A bandage is a material used to provide support either to a medical dressing or an injured part of the body. Bandages, ranging from cloth strips to specialized bandages used for a particular body part, are important components of your first aid kit. There are various bandaging techniques, each target at a particular area of the body or a particular ailment specifically for a relatively speedy recovery and to minimise injuries.
Reasons for Bandaging
Bandaging helps the dressing to stay firmly on the wound.
Bandaging is an effective technique to support a hurt joint. Bandage wrapping helps to reduce swelling.
In case of a wound, bandaging helps to stop bleeding.
Bandaging helps to restrict the movement of an injured body part.
The three most commonly used techniques of bandaging are spiral technique, ascending spica technique and diverging spica technique.
Spiral bandaging is the simplest of the roller bandaging techniques. While rolling the bandage, in this method, the turns are done in spiral method, wherein each turn covers the two-third part of the preceding turn. Spiral technique of bandaging is most often used on body parts with uniform circumference, such as leg or forearm.
Diverging Spica or Reverse Spiral Bandaging
Diverging spica technique is most often used on body parts with varying circumference. Although the turns are made in spiral direction in this technique, the bandage is reversed on itself so that it stays firm on body parts with varying perimeters. Once the bandage is secured, after a few spiral binds, the bandage is rolled with the thumb being placed over the lower border of the bandage on the outer side of the limb. Eventually the bandage is reversed downwards, and after passing it over the fixed thumb it is carried to the opposite side from under the limb, and rolled in reverse spiral technique above the preceding bandage wrap.
Ascending Spica or Figure Eight Bandaging
Ascending spica is considered to be the most useful technique of roller bandaging. In this method, the bandage is alternately passed upwards and downwards over and under the limb, roughly resembling the figure 8 with each double turn. This technique is most often used over the joints, in case of problems such as joint sprains.
1) Wash hands. (Wear gloves where necessary) Assist victim to assume comfortable position on bed or chair and support the body part to be bandaged. Always stand in front of the part/victim to be bandaged except when applying a bandage to the head, eye and ear. Be sure the bandage is rolled firm. Make sure the body part to be bandaged is clean and dry. Assess skin before applying bandage for any breakdown. Observe circulation by noting pulse, surface temperature, skin color and sensation of the body part to be wrapped.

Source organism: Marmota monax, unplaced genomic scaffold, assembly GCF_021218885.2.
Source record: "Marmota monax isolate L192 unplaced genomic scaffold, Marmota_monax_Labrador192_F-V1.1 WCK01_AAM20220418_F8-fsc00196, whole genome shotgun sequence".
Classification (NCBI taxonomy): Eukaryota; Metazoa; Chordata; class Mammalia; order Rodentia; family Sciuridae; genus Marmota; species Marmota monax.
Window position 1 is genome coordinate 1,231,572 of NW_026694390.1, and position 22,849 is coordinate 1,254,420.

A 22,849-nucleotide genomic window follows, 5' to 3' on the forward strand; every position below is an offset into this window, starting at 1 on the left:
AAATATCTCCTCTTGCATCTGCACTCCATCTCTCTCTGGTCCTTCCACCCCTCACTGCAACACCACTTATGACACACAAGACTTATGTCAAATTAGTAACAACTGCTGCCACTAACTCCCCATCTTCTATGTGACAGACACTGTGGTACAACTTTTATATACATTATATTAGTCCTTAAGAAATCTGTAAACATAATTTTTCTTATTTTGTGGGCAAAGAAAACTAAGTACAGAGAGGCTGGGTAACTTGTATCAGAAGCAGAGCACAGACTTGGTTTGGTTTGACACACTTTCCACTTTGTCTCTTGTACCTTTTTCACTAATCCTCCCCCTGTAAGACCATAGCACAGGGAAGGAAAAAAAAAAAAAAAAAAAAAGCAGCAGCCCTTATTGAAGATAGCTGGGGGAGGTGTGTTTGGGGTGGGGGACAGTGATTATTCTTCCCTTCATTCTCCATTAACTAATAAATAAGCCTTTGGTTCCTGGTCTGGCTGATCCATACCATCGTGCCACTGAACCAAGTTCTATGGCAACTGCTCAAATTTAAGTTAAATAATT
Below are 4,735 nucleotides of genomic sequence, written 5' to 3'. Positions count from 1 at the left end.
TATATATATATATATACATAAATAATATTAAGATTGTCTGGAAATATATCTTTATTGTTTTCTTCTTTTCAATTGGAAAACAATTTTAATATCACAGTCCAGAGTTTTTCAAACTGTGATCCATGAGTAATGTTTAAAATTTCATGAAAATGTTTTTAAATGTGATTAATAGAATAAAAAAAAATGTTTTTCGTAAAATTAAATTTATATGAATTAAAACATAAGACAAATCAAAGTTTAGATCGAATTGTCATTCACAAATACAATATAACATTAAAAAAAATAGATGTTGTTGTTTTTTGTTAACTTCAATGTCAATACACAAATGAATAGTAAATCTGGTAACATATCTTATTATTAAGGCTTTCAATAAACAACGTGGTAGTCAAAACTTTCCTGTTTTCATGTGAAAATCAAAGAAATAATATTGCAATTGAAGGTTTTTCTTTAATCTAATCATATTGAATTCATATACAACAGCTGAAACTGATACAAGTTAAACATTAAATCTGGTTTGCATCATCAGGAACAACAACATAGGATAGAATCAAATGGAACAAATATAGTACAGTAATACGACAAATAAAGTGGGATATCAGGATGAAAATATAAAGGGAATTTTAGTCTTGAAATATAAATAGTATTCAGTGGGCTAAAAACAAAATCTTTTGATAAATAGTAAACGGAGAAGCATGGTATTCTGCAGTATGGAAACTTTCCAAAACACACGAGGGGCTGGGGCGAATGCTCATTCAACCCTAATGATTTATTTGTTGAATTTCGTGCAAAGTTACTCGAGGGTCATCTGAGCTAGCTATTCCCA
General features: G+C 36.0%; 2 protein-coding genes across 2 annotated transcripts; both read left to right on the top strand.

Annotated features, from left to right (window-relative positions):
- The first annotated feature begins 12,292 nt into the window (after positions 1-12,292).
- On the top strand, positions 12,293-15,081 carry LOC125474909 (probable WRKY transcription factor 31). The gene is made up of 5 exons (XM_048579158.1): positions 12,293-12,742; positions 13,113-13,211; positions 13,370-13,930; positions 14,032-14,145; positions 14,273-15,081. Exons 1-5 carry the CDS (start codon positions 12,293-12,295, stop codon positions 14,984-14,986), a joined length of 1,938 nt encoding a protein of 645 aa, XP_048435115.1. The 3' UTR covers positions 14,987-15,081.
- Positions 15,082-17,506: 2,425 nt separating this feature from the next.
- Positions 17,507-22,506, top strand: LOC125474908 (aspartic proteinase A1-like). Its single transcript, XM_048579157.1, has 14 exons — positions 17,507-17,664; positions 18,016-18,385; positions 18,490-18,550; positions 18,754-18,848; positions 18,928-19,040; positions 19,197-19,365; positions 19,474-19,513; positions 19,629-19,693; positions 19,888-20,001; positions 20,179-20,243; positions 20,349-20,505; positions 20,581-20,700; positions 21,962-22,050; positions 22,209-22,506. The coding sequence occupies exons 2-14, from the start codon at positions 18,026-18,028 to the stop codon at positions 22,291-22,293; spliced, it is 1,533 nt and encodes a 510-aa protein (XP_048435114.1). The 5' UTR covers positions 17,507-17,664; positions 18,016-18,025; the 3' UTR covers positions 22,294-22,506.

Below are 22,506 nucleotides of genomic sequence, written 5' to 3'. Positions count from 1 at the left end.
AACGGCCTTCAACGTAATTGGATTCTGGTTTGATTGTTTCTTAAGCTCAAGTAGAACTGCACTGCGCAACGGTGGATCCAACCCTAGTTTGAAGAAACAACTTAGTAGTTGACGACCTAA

2)Always start bandaging from inner to outer aspect and far to near end. When bandaging a joint, ensures flexibility of the joint. (except if immobilization of joint is required). Always start and end with two circular turns. Cover the area 2 inches above and 2 inches below the affected area (wound). Overlap turns and slightly stretch the bandage. Cover two third 2/3 of the previous turn. Where possible, leave fingertips or toe tips exposed for observation (adequacy of blood circulation). End the bandage on the outer side of the body. Do not end a bandage on wound or at the back of the body. Principles & Procedures for applying Bandages (contd..)
3) Types of Bandages Triangular Triangular bandages could be used on many parts of the body to support and immobilize. Crepe Bandage Type of woven gauze which has the quality of stretching. Gauze/Cotton Bandage Lightly woven, cotton material. Frequently used to retain dressings on wounds of fingers, hands, toes, feet, ears, eyes, head. Adhesive Bandage Use to retain dressing and also used where application of pressure to an area is needed.
4) Circular Spiral...
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